A group of sixty mountaineers from around the world are battling the elements in a bid to become the first to successfully summit K2 during winter.
K2 in Pakistan is the second-highest peak in the world, and remains the only summit over 8,000 metres (known as the death zone) to never have been successfully climbed during the treacherous winter season.
Determined to brave sub-zero temperatures, hurricane-force winds and extremely thin air, around sixty mountaineers are currently making their way up K2.
Making history on K2
The climbers make up four teams:
- Mingma Gyalje’s team: 3 people, all sherpas.
- Nims Purja’s team: Nims plus six sherpas in support and one client looking to experience base camp and camp 1.
- John Snorri Sigurjonsson with Muhammad Ali Sadpara and son: a three-person independent team of experienced climbers.
- Seven Summits Trek’s: 49 person commercial team including over 20 clients with various experience on 8000-metre winter climbs.
They started the climb in mid-December and it is expected to take them until the end of February to complete, if weather conditions are favourable.
The expedition includes some reputable Europeans, including the Spaniard Sergi Mingote. His ambitious plan to climb all 14 of “the 8,000” (a mountaineering term used to describe all of the world’s summits over 8,000 metres) without supplementary oxygen in less than 1,000 days were scuppered by the pandemic. And so he’s joined the team in their attempt to make history on K2.
American mountaineer and specialist blogger, Alan Arnette, is there documenting the expedition. In his latest update, he said the climbers were able to reach camps 1 (6050 meters) and 2 ( 6,700 metres) on 3 January for an acclimatisation before bad weather moved in. This meant they had to descend. All four teams were back at Base Camp by 6 January waiting for the next “weather window”.
Only a handful of winter ascents have been carried out since the first attempt in 1987. Dutch mountaineer Arnold Coster, who joins the teams on K2, says people being stuck in COVID-19 lockdowns is partly the reason for this expedition "People had plans for the year and they couldn't go anywhere," he says. "We've kind of been out of a job for a year and now a lot of people want to do something."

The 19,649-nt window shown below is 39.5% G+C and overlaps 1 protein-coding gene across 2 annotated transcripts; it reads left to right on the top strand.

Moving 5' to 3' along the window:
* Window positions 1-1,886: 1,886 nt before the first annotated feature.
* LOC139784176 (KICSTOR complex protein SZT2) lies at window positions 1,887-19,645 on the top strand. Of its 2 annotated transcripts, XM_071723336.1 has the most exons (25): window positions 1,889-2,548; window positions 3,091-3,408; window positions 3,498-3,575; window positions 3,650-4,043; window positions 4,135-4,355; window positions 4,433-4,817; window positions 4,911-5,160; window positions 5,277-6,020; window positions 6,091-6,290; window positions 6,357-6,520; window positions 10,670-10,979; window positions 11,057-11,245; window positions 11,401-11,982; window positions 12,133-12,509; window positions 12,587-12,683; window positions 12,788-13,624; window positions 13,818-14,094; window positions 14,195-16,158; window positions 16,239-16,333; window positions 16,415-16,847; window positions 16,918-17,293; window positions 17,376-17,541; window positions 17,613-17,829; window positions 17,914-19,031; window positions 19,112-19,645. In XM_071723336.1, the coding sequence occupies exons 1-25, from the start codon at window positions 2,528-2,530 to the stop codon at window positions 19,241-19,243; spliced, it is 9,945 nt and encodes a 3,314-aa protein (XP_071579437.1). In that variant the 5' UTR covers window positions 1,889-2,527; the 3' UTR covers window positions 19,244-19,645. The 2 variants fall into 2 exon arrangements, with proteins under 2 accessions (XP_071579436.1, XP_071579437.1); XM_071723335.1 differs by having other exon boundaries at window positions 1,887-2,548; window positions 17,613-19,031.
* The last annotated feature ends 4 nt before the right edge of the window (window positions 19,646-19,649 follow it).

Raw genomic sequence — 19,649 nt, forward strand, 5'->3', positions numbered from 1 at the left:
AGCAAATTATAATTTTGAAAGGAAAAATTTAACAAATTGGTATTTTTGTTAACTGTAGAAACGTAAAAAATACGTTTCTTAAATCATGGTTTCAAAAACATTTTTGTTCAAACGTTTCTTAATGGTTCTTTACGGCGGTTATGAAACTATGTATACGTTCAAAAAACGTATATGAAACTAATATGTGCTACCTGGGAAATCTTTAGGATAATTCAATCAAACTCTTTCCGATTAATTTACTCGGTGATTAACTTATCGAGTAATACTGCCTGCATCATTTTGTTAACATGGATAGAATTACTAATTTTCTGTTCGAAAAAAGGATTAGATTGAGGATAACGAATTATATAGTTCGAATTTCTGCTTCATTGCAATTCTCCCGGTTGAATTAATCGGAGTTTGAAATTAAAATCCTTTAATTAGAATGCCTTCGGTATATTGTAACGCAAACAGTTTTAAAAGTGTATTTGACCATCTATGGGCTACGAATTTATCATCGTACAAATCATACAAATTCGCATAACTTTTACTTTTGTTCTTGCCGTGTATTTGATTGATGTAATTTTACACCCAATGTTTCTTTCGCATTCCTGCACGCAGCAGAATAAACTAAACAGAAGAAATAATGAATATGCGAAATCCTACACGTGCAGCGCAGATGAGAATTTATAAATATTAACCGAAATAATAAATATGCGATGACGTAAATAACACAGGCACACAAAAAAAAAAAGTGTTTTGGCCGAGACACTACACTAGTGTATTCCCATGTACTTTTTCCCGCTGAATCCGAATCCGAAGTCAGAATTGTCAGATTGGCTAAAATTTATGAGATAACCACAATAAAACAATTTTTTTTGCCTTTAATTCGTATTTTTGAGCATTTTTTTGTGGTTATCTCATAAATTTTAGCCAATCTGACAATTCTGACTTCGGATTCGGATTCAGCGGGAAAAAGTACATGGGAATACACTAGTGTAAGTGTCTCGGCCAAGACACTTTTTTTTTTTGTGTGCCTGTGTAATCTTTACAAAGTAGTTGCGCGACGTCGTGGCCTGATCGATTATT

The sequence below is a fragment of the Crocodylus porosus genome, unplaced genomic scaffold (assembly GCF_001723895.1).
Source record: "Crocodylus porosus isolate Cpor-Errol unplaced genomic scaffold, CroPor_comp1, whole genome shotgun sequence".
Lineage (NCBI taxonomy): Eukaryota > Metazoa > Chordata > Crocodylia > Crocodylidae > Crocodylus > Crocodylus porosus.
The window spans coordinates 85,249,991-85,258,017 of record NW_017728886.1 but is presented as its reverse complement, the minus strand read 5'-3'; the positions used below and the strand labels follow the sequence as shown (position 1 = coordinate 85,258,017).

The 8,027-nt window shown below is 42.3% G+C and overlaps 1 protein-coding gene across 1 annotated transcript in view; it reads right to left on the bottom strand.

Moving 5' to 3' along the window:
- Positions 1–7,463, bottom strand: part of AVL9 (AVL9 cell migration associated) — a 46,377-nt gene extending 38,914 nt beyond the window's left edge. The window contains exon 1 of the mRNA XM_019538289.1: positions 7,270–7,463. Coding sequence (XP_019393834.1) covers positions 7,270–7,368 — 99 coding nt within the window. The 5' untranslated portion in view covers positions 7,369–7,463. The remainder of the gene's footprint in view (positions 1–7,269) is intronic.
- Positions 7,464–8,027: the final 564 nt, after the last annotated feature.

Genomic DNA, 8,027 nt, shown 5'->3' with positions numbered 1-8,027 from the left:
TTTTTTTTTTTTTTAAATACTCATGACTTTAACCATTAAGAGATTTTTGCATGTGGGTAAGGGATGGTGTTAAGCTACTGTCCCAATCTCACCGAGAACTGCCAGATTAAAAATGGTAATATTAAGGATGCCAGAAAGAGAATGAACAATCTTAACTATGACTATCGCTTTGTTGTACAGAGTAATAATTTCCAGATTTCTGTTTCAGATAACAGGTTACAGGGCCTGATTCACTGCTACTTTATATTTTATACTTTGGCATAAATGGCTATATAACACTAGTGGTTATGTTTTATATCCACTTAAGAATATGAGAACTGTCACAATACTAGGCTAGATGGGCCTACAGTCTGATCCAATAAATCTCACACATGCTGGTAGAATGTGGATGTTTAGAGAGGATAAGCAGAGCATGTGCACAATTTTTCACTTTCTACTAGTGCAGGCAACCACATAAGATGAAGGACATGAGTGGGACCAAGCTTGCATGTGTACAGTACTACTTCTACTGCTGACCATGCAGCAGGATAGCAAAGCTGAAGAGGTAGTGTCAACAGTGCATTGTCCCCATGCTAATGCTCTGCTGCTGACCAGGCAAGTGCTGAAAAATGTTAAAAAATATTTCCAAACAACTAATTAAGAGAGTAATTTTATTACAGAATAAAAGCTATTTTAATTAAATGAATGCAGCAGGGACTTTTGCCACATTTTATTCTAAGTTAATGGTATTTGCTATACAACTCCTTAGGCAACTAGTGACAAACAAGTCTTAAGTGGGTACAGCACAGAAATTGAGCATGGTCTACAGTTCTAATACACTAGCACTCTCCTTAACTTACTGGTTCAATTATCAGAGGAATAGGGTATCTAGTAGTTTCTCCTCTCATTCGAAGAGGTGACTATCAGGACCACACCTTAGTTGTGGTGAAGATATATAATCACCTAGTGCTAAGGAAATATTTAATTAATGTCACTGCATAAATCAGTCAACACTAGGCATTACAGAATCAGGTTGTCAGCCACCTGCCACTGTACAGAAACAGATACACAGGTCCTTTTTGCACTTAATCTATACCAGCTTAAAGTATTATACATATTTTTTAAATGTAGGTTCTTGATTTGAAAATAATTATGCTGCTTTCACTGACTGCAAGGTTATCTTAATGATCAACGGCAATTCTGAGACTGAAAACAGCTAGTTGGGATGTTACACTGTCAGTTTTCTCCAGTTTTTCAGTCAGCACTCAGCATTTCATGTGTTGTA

This seasoned mountaineer resides in Nepal, co-leading expeditions in the Himalayas.
Why is K2 called the 'wild mountain'?
Nicknamed the ‘wild mountain’, the winter winds on K2 can blow at more than 200 km/h and temperatures can drop to -60 °C.
Climbed for the first time in 1954, K2 will not be easily defeated. Last summer, which is the traditional mountaineering season there, only 450 people reached the summit, while more than 80 people sadly lost their lives. Nobody has yet managed to climb above 7,650 metres during the winter.
Due to its geographical position, which is the most northerly of "the 8,000", the atmospheric pressure is lower and the air therefore even thinner, making the ascent very technical.
What challenges will they face?
"Several factors have to converge for someone to have a chance of reaching the top," observes Arnette, referring to the ability to acclimatise, stay healthy, manage personalities, and avoid avalanches or landslides.
The mountaineers will have the help of fixed ropes, installed by the sherpas, who will also help the foreign climbers acclimatise to the altitude.
Different members of the team possess different talents. Nepalese mountaineer and former Gurkha, Nirmal Purja, is leading one of the teams. He has the talent and the determination to make it, but lacks experience in winter conditions.
The varying ambitions of the individuals could also threaten the mission. Some will want to go it alone, others will value the help of sherpas. There are also likely to be differing opinions on whether to use supplementary oxygen or not.
According to Karrar Haidri, Secretary of the Alpine Club of Pakistan, most of the climbers hope to reach the summit without supplementary oxygen.
Are these mountaineers truly prepared?
"We have a lot of different people, with different ideas and it’s difficult to manage all these different ideas", admits Coster. "But from a workforce perspective, if people work together, we have a better chance."
Mingma Gyalje, a sherpa who has climbed 13 of “the 8,000” including K2 twice, attempted to summit it last winter. But he had to give up before he completed the climb and is back to try again with two sherpa friends.
Gyalje admits he wasn’t prepared for the cold last year but he said he had learned his "lesson" and this time round he is ready for it. However, he admits he has some concerns about the size of one of the expedition groups - the Seven Summits Treks group, which has 49 people.
"I don't think it's a good sign to have too many people, too many clients. Because it puts pressure on the management," he warns. "There are people who do not want to come back without the summit."
Several renowned climbers echoed his concerns, believing that many of those present on K2 this winter are not sufficiently prepared.
However, Arnette believes that with this high number of contenders, "the chances are good that at least one person" will succeed. But he warns, "almost everything will have to go almost perfectly, and this rarely happens on a summit of 8,000 metres, let alone on K2."